My Jewish Learning

Tzedakah Quiz

Tzedakah, or righteousness, is often interpreted as charity, because Judaism views giving as the ultimate act of righteousness. As in most areas of life, here too Jewish tradition makes practical demands and specifies expectations. How much do you know about Tzedakah?

Question 1. According to Maimonides' Ladder of Tzedakah, what is the lowest level of giving charity?
 One who gives anonymously
 One who gives less than what is fitting
 One who gives unwillingly
 One who gives before the poor asks for it


Question 2. About the end of poverty, the Torah teaches
 “There will never cease to be needy ones in your land.”
 "There will be no poverty in the kingdom of David."
 "Poverty will end when sacrfice ends."
 "Poverty will decrease as learning increases."


Question 3. In the Bible, giving tzedakah mainly takes what form?
 A financial donation
 A business lesson
 A heart-to-heart talk
 An agrarian contribution


Question 4. According to the Talmud, which of the following is not a difference between charity and benevolence?
 Charity can only be carried out by giving money, whereas benevolence involves giving of one’s person
 Charity is directed to the poor, whereas benevolence involves the expression of goodwill to all
 Charity is given to the living, whereas benevolence can be extended to the dead
 Charity is not required of those who are less fortunate, whereas benevolence is required of everyone


Question 5. Which of the following is an example of tzedakah in biblical law?
 Lighting Shabbat candles
 Not eating pork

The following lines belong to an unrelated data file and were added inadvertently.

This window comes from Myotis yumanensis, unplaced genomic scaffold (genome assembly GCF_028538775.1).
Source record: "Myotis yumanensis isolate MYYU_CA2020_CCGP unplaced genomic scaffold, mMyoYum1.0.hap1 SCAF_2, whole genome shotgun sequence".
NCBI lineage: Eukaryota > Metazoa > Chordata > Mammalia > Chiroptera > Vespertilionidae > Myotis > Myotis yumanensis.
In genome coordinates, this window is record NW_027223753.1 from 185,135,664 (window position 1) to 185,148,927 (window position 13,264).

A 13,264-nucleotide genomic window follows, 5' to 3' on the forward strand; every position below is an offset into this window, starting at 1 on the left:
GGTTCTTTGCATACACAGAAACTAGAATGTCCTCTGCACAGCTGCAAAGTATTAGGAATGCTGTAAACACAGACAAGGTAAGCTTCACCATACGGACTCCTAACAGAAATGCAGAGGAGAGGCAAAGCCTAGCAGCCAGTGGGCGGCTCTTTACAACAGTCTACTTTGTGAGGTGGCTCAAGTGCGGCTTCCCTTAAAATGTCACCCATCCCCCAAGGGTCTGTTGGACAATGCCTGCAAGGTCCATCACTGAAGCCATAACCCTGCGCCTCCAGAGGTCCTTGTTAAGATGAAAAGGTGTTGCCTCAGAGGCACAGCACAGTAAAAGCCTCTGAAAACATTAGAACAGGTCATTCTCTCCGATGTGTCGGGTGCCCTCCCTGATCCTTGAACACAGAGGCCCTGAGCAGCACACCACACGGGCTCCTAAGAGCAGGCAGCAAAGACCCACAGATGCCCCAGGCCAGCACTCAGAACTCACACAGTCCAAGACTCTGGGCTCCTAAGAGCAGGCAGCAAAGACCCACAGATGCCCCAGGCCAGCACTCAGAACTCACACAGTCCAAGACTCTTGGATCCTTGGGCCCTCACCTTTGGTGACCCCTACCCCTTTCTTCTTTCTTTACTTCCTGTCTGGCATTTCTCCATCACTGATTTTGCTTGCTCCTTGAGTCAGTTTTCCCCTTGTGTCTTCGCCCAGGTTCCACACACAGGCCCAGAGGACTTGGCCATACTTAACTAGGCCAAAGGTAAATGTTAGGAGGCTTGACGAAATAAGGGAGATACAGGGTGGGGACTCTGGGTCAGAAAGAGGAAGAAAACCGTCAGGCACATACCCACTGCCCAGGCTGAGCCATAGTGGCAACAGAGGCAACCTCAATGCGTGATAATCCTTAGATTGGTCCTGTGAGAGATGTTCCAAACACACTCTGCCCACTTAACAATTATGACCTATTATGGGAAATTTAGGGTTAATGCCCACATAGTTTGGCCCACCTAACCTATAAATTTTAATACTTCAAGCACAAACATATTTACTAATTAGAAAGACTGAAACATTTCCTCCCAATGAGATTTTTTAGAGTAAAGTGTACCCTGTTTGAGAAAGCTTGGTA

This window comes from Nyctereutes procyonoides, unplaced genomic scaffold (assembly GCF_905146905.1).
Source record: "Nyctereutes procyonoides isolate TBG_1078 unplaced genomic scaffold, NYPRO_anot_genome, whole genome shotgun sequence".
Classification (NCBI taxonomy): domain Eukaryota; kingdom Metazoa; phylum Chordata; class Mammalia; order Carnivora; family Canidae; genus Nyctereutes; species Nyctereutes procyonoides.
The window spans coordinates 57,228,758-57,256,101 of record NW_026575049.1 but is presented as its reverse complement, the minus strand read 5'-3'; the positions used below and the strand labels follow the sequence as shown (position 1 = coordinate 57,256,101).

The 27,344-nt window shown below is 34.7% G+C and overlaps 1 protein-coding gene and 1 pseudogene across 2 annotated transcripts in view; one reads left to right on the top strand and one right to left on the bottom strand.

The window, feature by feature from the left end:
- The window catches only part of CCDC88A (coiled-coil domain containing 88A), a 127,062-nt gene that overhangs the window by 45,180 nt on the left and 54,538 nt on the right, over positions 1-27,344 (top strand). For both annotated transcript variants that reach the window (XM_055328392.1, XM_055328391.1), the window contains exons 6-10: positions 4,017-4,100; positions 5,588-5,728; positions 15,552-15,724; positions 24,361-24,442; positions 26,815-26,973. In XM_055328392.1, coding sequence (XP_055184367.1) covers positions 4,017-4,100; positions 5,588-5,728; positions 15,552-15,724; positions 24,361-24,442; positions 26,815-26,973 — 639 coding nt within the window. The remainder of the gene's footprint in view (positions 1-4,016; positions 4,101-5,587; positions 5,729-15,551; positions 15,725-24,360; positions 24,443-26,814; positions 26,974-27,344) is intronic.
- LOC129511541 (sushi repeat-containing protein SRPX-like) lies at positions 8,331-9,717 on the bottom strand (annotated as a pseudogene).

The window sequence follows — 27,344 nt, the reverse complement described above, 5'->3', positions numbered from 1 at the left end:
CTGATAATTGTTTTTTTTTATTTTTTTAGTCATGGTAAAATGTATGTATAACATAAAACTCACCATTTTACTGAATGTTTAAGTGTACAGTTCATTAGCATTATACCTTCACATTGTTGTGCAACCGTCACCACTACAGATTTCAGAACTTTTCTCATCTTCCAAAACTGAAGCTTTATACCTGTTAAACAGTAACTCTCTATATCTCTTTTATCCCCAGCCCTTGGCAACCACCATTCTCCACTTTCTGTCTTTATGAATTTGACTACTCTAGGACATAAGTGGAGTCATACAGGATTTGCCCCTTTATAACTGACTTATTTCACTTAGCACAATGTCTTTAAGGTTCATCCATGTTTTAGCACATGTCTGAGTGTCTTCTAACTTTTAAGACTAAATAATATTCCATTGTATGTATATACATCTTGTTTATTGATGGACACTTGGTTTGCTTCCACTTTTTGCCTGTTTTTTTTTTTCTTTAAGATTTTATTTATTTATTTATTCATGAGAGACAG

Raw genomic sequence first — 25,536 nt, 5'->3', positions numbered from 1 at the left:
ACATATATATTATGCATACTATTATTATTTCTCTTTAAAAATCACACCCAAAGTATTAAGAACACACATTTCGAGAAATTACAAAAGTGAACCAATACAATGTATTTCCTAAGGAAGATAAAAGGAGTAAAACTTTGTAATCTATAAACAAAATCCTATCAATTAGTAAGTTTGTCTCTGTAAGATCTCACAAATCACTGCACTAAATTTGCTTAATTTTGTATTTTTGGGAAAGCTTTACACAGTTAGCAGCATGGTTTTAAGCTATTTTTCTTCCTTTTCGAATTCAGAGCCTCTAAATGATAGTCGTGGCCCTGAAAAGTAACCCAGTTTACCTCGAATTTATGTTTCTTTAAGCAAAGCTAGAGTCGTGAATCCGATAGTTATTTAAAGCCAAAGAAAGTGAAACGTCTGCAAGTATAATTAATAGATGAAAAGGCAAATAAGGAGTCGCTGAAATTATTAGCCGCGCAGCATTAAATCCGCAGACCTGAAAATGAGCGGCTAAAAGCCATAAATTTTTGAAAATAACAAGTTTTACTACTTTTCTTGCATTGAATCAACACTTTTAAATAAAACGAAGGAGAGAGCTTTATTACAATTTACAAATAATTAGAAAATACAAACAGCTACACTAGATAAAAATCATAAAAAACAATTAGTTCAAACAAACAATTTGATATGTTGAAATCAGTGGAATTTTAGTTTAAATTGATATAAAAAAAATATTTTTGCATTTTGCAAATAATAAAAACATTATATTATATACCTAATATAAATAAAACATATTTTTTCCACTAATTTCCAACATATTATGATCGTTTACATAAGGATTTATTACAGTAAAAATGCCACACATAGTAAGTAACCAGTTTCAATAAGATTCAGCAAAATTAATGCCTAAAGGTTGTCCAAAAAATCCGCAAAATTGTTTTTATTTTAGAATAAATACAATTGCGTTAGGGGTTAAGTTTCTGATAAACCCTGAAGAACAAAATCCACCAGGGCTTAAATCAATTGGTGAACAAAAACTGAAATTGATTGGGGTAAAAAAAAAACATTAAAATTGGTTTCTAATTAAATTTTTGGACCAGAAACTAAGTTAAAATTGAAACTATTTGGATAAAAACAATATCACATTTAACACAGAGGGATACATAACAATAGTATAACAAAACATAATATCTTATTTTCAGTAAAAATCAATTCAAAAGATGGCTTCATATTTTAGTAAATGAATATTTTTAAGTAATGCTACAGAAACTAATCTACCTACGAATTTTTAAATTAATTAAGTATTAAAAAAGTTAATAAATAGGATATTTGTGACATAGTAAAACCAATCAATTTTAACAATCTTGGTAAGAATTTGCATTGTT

Putting no other god before God
 Leaving the corners of one’s field unharvested


Question 6. How does the Talmud respond to someone who says, “I give this coin to the poor so that my sick child may recover?”
 There is nothing wrong with this, even if it’s not the ideal
 This person is worse than a thief
 This person is giving charity at the highest level
 What this person gives cannot be considered charity


Question 7. Which of the following is not a loan regulation found in the Torah?
 A creditor was forbidden from seizing as collateral tools necessary for the debtor’s livelihood
 A garment pledged against a loan was to be returned for the night
 A creditor was forbidden to enter a debtor’s home to take a pledge
 Interest must be charged on loans of money and food


Question 8. The call in Isaiah to "take the poor into your homes," read as the Haftarah on which holiday?
 Rosh Hashanah
 Yom Kippur
 Tisha B'av


Question 9. True or false: The halakhah (Jewish law) regarding interest-free loans apply to Jews and non-Jews.


Question 10. What does the Hebrew word “tzedakah” mean literally?